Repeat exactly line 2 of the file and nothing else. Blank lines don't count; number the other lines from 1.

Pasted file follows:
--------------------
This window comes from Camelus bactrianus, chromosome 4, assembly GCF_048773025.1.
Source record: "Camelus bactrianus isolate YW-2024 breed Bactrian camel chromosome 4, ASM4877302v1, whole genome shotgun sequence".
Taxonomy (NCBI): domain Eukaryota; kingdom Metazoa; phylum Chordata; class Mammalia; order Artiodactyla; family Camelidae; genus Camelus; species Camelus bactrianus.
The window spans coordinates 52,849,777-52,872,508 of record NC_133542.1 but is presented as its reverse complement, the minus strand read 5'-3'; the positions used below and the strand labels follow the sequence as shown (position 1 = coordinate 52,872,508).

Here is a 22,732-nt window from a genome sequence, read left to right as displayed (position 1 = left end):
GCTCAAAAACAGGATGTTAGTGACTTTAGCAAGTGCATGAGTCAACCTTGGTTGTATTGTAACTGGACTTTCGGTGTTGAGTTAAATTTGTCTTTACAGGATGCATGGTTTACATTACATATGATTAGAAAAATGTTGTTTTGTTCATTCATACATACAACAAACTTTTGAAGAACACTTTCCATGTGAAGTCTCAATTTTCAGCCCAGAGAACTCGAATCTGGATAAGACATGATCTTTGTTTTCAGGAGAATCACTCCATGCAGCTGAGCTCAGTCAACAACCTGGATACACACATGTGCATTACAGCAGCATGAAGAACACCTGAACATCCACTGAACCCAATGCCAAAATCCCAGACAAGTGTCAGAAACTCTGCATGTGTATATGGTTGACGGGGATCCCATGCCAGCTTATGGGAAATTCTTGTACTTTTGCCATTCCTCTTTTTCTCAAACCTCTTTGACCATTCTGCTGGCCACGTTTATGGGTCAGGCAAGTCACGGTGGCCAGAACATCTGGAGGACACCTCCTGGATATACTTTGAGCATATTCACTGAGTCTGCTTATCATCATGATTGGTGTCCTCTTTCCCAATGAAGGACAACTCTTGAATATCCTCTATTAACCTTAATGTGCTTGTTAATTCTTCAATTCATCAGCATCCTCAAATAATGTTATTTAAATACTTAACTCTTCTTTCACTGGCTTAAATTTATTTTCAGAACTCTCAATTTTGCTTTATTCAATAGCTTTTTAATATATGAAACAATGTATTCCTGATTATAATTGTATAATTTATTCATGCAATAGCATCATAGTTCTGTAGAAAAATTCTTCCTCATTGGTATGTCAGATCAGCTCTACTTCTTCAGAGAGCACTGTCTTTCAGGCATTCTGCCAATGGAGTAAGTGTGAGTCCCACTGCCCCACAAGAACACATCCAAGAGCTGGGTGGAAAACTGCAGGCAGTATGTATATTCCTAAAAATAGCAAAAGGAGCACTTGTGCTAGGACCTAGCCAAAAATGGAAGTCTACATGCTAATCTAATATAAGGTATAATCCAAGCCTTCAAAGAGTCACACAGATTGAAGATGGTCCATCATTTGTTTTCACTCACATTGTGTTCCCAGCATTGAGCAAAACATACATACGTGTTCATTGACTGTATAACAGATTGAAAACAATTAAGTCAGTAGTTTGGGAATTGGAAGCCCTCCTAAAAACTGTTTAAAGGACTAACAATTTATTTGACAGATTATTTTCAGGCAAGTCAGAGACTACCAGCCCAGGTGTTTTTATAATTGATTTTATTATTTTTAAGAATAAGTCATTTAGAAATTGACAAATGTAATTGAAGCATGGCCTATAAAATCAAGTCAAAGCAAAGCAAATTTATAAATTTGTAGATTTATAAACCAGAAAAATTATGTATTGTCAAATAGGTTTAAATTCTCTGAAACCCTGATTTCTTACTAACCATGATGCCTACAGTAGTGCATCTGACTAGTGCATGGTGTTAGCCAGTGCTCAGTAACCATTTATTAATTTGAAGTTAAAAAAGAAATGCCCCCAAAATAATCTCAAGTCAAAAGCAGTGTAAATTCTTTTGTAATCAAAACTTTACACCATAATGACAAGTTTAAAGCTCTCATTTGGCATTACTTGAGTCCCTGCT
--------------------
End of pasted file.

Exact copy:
Source record: "Camelus bactrianus isolate YW-2024 breed Bactrian camel chromosome 4, ASM4877302v1, whole genome shotgun sequence".